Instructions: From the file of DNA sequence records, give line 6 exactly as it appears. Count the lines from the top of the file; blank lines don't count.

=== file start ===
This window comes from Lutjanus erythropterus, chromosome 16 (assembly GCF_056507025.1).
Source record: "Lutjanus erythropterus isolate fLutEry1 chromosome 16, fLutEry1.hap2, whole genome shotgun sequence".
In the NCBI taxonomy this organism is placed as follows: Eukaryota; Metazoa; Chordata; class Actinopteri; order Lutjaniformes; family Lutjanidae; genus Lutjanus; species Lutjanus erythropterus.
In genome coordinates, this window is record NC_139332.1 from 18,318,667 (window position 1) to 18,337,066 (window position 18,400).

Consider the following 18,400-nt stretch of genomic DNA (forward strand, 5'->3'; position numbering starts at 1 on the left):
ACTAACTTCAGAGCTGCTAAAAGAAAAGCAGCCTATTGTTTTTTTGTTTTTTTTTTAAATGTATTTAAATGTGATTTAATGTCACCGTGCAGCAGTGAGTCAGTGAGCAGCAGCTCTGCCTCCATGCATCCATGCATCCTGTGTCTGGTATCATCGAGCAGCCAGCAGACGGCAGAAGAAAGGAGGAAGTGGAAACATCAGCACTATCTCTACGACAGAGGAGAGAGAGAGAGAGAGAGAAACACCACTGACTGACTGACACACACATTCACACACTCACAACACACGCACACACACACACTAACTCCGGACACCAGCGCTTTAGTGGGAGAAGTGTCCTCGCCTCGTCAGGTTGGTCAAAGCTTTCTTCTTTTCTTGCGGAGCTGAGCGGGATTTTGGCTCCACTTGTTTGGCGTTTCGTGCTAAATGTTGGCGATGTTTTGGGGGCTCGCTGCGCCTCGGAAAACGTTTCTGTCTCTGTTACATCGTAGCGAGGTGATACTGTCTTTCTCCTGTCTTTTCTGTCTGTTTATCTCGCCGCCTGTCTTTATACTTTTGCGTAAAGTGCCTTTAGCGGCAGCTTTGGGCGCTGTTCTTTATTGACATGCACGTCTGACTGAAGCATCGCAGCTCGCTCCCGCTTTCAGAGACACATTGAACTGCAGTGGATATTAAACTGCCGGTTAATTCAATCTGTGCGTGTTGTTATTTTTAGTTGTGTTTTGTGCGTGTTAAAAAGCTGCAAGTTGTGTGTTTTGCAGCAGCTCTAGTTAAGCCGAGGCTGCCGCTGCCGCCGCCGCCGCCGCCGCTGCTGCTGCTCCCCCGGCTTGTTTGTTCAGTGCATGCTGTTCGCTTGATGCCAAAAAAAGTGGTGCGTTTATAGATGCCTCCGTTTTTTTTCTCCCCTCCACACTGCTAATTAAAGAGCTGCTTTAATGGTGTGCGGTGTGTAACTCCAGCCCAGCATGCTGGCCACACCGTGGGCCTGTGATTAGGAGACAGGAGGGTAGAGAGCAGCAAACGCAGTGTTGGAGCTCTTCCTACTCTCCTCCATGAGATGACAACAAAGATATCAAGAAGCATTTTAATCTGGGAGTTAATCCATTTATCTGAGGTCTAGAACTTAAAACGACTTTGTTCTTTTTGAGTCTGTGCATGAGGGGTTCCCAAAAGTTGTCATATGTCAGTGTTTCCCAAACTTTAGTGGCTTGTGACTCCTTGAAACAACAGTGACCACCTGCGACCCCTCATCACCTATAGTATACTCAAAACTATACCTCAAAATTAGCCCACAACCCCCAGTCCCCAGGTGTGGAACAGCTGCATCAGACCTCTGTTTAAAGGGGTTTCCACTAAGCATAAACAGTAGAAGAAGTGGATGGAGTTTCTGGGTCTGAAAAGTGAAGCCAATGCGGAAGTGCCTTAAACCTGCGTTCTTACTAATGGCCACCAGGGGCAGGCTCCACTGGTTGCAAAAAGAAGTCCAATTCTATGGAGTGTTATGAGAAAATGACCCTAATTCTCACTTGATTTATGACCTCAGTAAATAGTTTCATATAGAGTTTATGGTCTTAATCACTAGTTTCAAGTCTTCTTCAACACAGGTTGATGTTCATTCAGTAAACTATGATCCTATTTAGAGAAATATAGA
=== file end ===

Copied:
ACTAACTTCAGAGCTGCTAAAAGAAAAGCAGCCTATTGTTTTTTTGTTTTTTTTTTAAATGTATTTAAATGTGATTTAATGTCACCGTGCAGCAGTGAGTCAGTGAGCAGCAGCTCTGCCTCCATGCATCCATGCATCCTGTGTCTGGTATCATCGAGCAGCCAGCAGACGGCAGAAGAAAGGAGGAAGTGGAAACATCAGCACTATCTCTACGACAGAGGAGAGAGAGAGAGAGAGAGAAACACCACTGACTGACTGACACACACATTCACACACTCACAACACACGCACACACACACACTAACTCCGGACACCAGCGCTTTAGTGGGAGAAGTGTCCTCGCCTCGTCAGGTTGGTCAAAGCTTTCTTCTTTTCTTGCGGAGCTGAGCGGGATTTTGGCTCCACTTGTTTGGCGTTTCGTGCTAAATGTTGGCGATGTTTTGGGGGCTCGCTGCGCCTCGGAAAACGTTTCTGTCTCTGTTACATCGTAGCGAGGTGATACTGTCTTTCTCCTGTCTTTTCTGTCTGTTTATCTCGCCGCCTGTCTTTATACTTTTGCGTAAAGTGCCTTTAGCGGCAGCTTTGGGCGCTGTTCTTTATTGACATGCACGTCTGACTGAAGCATCGCAGCTCGCTCCCGCTTTCAGAGACACATTGAACTGCAGTGGATATTAAACTGCCGGTTAATTCAATCTGTGCGTGTTGTTATTTTTAGTTGTGTTTTGTGCGTGTTAAAAAGCTGCAAGTTGTGTGTTTTGCAGCAGCTCTAGTTAAGCCGAGGCTGCCGCTGCCGCCGCCGCCGCCGCCGCTGCTGCTGCTCCCCCGGCTTGTTTGTTCAGTGCATGCTGTTCGCTTGATGCCAAAAAAAGTGGTGCGTTTATAGATGCCTCCGTTTTTTTTCTCCCCTCCACACTGCTAATTAAAGAGCTGCTTTAATGGTGTGCGGTGTGTAACTCCAGCCCAGCATGCTGGCCACACCGTGGGCCTGTGATTAGGAGACAGGAGGGTAGAGAGCAGCAAACGCAGTGTTGGAGCTCTTCCTACTCTCCTCCATGAGATGACAACAAAGATATCAAGAAGCATTTTAATCTGGGAGTTAATCCATTTATCTGAGGTCTAGAACTTAAAACGACTTTGTTCTTTTTGAGTCTGTGCATGAGGGGTTCCCAAAAGTTGTCATATGTCAGTGTTTCCCAAACTTTAGTGGCTTGTGACTCCTTGAAACAACAGTGACCACCTGCGACCCCTCATCACCTATAGTATACTCAAAACTATACCTCAAAATTAGCCCACAACCCCCAGTCCCCAGGTGTGGAACAGCTGCATCAGACCTCTGTTTAAAGGGGTTTCCACTAAGCATAAACAGTAGAAGAAGTGGATGGAGTTTCTGGGTCTGAAAAGTGAAGCCAATGCGGAAGTGCCTTAAACCTGCGTTCTTACTAATGGCCACCAGGGGCAGGCTCCACTGGTTGCAAAAAGAAGTCCAATTCTATGGAGTGTTATGAGAAAATGACCCTAATTCTCACTTGATTTATGACCTCAGTAAATAGTTTCATATAGAGTTTATGGTCTTAATCACTAGTTTCAAGTCTTCTTCAACACAGGTTGATGTTCATTCAGTAAACTATGATCCTATTTAGAGAAATATAGA